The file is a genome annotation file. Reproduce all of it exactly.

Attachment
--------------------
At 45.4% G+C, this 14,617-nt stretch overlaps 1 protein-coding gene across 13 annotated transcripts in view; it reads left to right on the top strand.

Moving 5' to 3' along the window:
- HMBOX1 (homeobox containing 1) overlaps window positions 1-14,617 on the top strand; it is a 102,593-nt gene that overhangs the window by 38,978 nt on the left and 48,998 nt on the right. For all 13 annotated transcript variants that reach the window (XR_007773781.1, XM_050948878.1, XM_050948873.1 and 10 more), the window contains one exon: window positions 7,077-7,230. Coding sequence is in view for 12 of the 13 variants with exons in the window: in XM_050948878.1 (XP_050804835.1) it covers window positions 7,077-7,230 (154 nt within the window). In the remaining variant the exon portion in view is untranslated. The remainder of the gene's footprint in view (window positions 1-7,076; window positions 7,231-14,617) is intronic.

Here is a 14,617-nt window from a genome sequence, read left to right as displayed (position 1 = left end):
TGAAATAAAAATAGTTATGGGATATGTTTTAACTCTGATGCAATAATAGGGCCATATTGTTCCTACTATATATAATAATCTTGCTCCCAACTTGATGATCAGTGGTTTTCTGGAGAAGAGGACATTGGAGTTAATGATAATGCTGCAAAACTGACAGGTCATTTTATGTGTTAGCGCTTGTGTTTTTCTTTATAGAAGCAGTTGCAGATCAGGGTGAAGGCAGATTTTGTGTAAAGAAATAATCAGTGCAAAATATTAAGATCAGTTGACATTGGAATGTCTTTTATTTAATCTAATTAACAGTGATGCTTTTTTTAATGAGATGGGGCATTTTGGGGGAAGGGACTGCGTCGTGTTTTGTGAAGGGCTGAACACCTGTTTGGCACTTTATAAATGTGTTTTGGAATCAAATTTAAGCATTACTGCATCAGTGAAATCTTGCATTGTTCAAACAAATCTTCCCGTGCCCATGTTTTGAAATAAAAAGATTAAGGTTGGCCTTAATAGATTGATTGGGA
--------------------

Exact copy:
At 45.4% G+C, this 14,617-nt stretch overlaps 1 protein-coding gene across 13 annotated transcripts in view; it reads left to right on the top strand.

Moving 5' to 3' along the window:
- HMBOX1 (homeobox containing 1) overlaps window positions 1-14,617 on the top strand; it is a 102,593-nt gene that overhangs the window by 38,978 nt on the left and 48,998 nt on the right. For all 13 annotated transcript variants that reach the window (XR_007773781.1, XM_050948878.1, XM_050948873.1 and 10 more), the window contains one exon: window positions 7,077-7,230. Coding sequence is in view for 12 of the 13 variants with exons in the window: in XM_050948878.1 (XP_050804835.1) it covers window positions 7,077-7,230 (154 nt within the window). In the remaining variant the exon portion in view is untranslated. The remainder of the gene's footprint in view (window positions 1-7,076; window positions 7,231-14,617) is intronic.

Here is a 14,617-nt window from a genome sequence, read left to right as displayed (position 1 = left end):
TGAAATAAAAATAGTTATGGGATATGTTTTAACTCTGATGCAATAATAGGGCCATATTGTTCCTACTATATATAATAATCTTGCTCCCAACTTGATGATCAGTGGTTTTCTGGAGAAGAGGACATTGGAGTTAATGATAATGCTGCAAAACTGACAGGTCATTTTATGTGTTAGCGCTTGTGTTTTTCTTTATAGAAGCAGTTGCAGATCAGGGTGAAGGCAGATTTTGTGTAAAGAAATAATCAGTGCAAAATATTAAGATCAGTTGACATTGGAATGTCTTTTATTTAATCTAATTAACAGTGATGCTTTTTTTAATGAGATGGGGCATTTTGGGGGAAGGGACTGCGTCGTGTTTTGTGAAGGGCTGAACACCTGTTTGGCACTTTATAAATGTGTTTTGGAATCAAATTTAAGCATTACTGCATCAGTGAAATCTTGCATTGTTCAAACAAATCTTCCCGTGCCCATGTTTTGAAATAAAAAGATTAAGGTTGGCCTTAATAGATTGATTGGGA